Mutual fund officials told Congress last month that fund firms are drowning in the deluge of SEC rules they’ve come under in the last year and a half. Paul Schott Stevens, president of the Investment Company Institute, told the House Financial Services Subcommittee on Capital Markets, Insurance and Government Sponsored Enterprises on May 10 that the cost of complying with the SEC rules is proving to be overbearing for fund firms, and that “the SEC must conduct a more informed and rigorous analysis of the relative costs and benefits of its regulatory requirements” in future rulemakings.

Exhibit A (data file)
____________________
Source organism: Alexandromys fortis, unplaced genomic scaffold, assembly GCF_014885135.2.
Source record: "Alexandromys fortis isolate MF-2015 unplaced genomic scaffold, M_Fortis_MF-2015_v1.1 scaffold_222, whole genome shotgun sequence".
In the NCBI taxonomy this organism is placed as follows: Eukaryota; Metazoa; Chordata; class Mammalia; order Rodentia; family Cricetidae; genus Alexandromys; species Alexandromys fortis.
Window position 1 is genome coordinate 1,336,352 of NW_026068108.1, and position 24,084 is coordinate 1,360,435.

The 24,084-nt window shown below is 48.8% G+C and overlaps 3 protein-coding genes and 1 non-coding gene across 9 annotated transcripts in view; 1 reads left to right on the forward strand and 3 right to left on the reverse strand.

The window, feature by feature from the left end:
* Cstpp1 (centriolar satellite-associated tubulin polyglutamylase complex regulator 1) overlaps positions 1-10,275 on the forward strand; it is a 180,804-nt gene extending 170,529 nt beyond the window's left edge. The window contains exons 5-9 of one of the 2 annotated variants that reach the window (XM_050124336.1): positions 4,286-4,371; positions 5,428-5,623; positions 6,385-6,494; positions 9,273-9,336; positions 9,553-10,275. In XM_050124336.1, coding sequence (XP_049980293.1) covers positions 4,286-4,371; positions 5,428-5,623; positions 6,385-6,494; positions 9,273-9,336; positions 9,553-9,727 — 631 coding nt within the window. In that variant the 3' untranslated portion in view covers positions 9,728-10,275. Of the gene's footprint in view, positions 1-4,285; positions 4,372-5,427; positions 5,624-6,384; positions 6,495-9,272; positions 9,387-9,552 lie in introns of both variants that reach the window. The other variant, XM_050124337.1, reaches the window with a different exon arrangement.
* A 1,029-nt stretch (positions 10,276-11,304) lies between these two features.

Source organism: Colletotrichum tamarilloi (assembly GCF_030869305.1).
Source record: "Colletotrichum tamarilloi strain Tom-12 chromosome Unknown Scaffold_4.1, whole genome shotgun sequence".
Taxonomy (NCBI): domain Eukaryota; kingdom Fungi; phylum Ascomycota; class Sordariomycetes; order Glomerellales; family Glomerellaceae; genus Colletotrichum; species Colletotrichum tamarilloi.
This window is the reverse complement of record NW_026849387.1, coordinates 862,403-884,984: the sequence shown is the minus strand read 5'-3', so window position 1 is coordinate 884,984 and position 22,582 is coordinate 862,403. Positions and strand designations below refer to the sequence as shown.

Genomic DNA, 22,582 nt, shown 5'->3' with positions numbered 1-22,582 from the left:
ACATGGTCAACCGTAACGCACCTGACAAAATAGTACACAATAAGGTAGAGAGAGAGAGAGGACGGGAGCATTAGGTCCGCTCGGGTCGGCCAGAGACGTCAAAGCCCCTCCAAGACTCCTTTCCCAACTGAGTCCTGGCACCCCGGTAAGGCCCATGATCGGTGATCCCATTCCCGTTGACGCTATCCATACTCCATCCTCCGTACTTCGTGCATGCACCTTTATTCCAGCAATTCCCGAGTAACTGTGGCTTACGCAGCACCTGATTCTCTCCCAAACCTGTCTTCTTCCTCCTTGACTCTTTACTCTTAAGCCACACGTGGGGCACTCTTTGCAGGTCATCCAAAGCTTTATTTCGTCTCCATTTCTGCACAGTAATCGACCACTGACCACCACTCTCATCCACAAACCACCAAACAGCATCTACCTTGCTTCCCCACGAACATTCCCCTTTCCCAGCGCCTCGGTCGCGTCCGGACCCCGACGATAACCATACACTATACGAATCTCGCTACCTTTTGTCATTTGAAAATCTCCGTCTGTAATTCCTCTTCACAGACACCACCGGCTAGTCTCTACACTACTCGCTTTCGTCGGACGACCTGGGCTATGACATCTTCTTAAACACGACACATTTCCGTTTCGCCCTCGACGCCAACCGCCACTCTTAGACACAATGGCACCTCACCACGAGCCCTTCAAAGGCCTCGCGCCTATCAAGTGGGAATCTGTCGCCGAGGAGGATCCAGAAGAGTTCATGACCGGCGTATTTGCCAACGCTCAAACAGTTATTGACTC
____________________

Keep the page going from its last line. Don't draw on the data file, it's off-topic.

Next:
One example of inadequate cost/benefit analysis by the SEC is the Commission’s recent voluntary redemption fee ruling, Stevens said. He said the rule “requires all funds, even those that do not impose redemption fees, to enter into written contracts with each and every ‘intermediary’ with which they do business.” The word “intermediary” is broadly defined under the rule, he noted. “To comply with this requirement, funds will have to first identify the universe of their ‘intermediaries’ and then either modify any existing agreements or enter into new agreements containing the terms required by the rule,” Stevens said. “The SEC failed to appreciate the enormity of this task.”